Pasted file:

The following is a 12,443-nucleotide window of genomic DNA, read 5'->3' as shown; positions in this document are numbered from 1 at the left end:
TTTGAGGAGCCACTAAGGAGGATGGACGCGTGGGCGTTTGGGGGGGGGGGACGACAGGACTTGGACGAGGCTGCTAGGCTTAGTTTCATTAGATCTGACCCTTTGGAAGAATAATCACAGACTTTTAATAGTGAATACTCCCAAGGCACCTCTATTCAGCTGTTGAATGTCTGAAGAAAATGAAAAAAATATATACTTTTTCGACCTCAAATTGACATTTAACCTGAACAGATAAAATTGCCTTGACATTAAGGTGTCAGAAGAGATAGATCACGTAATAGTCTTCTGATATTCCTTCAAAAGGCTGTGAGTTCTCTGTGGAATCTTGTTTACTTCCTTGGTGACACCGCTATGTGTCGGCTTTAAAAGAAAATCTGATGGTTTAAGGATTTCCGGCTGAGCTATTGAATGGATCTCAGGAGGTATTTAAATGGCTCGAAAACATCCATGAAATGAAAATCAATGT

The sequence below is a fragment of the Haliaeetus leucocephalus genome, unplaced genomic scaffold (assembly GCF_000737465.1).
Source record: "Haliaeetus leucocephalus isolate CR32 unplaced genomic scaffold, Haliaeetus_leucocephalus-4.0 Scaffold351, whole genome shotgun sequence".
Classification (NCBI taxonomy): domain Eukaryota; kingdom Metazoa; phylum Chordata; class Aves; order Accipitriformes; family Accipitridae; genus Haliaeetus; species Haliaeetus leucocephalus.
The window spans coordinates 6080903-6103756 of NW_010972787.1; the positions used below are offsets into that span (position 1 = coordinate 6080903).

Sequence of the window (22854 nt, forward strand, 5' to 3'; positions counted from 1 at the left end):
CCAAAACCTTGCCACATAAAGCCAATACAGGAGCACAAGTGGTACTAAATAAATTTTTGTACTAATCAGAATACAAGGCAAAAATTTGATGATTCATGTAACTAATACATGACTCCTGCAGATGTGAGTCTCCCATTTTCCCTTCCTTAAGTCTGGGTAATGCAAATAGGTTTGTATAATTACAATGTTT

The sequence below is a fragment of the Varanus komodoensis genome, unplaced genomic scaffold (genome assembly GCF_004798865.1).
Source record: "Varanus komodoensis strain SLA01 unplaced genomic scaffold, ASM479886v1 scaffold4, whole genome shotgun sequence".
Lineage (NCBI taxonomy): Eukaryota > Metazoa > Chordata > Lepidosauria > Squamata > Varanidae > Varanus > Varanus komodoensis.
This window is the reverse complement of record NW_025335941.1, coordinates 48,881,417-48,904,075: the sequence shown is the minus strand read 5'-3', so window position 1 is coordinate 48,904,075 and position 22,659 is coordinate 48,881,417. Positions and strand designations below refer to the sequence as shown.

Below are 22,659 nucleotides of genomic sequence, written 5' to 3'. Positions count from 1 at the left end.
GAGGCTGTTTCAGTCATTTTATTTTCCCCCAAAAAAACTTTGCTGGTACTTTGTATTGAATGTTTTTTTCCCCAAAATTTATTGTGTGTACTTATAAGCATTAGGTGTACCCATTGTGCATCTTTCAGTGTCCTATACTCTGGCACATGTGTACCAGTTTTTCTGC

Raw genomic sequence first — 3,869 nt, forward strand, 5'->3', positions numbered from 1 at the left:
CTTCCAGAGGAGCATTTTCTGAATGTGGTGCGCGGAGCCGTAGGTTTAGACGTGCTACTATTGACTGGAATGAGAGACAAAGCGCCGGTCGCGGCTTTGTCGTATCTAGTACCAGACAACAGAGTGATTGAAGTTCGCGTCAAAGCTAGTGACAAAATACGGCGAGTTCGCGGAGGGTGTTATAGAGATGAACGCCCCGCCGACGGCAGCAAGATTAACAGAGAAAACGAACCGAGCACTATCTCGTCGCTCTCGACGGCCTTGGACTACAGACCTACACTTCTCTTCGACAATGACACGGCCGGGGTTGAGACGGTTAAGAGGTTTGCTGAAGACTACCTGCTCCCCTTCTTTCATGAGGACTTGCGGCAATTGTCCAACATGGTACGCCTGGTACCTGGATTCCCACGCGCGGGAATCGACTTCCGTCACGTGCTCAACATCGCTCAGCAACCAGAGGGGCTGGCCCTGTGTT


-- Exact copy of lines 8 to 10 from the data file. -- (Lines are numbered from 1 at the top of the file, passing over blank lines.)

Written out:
CCAAAACCTTGCCACATAAAGCCAATACAGGAGCACAAGTGGTACTAAATAAATTTTTGTACTAATCAGAATACAAGGCAAAAATTTGATGATTCATGTAACTAATACATGACTCCTGCAGATGTGAGTCTCCCATTTTCCCTTCCTTAAGTCTGGGTAATGCAAATAGGTTTGTATAATTACAATGTTT

The sequence below is a fragment of the Varanus komodoensis genome, unplaced genomic scaffold (genome assembly GCF_004798865.1).
Source record: "Varanus komodoensis strain SLA01 unplaced genomic scaffold, ASM479886v1 scaffold4, whole genome shotgun sequence".